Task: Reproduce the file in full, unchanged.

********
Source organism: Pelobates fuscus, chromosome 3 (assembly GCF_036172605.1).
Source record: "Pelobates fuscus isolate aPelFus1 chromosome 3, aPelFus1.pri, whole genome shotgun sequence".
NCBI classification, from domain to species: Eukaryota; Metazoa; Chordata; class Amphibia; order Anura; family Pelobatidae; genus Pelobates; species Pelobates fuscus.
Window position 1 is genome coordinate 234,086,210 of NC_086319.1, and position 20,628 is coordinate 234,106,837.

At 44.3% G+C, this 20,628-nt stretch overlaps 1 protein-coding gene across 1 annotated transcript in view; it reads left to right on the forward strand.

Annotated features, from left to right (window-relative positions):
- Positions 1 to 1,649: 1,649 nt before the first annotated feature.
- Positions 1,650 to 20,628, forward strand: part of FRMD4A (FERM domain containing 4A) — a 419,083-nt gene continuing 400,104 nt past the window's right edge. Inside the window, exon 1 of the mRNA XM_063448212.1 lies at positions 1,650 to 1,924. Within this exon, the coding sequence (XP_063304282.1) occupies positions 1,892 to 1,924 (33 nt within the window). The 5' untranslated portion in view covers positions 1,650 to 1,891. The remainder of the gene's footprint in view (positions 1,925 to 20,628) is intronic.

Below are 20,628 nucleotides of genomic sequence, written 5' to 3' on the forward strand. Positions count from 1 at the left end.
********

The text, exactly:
Source organism: Pelobates fuscus, chromosome 3 (assembly GCF_036172605.1).
Source record: "Pelobates fuscus isolate aPelFus1 chromosome 3, aPelFus1.pri, whole genome shotgun sequence".
NCBI classification, from domain to species: Eukaryota; Metazoa; Chordata; class Amphibia; order Anura; family Pelobatidae; genus Pelobates; species Pelobates fuscus.
Window position 1 is genome coordinate 234,086,210 of NC_086319.1, and position 20,628 is coordinate 234,106,837.

At 44.3% G+C, this 20,628-nt stretch overlaps 1 protein-coding gene across 1 annotated transcript in view; it reads left to right on the forward strand.

Annotated features, from left to right (window-relative positions):
- Positions 1 to 1,649: 1,649 nt before the first annotated feature.
- Positions 1,650 to 20,628, forward strand: part of FRMD4A (FERM domain containing 4A) — a 419,083-nt gene continuing 400,104 nt past the window's right edge. Inside the window, exon 1 of the mRNA XM_063448212.1 lies at positions 1,650 to 1,924. Within this exon, the coding sequence (XP_063304282.1) occupies positions 1,892 to 1,924 (33 nt within the window). The 5' untranslated portion in view covers positions 1,650 to 1,891. The remainder of the gene's footprint in view (positions 1,925 to 20,628) is intronic.

Below are 20,628 nucleotides of genomic sequence, written 5' to 3' on the forward strand. Positions count from 1 at the left end.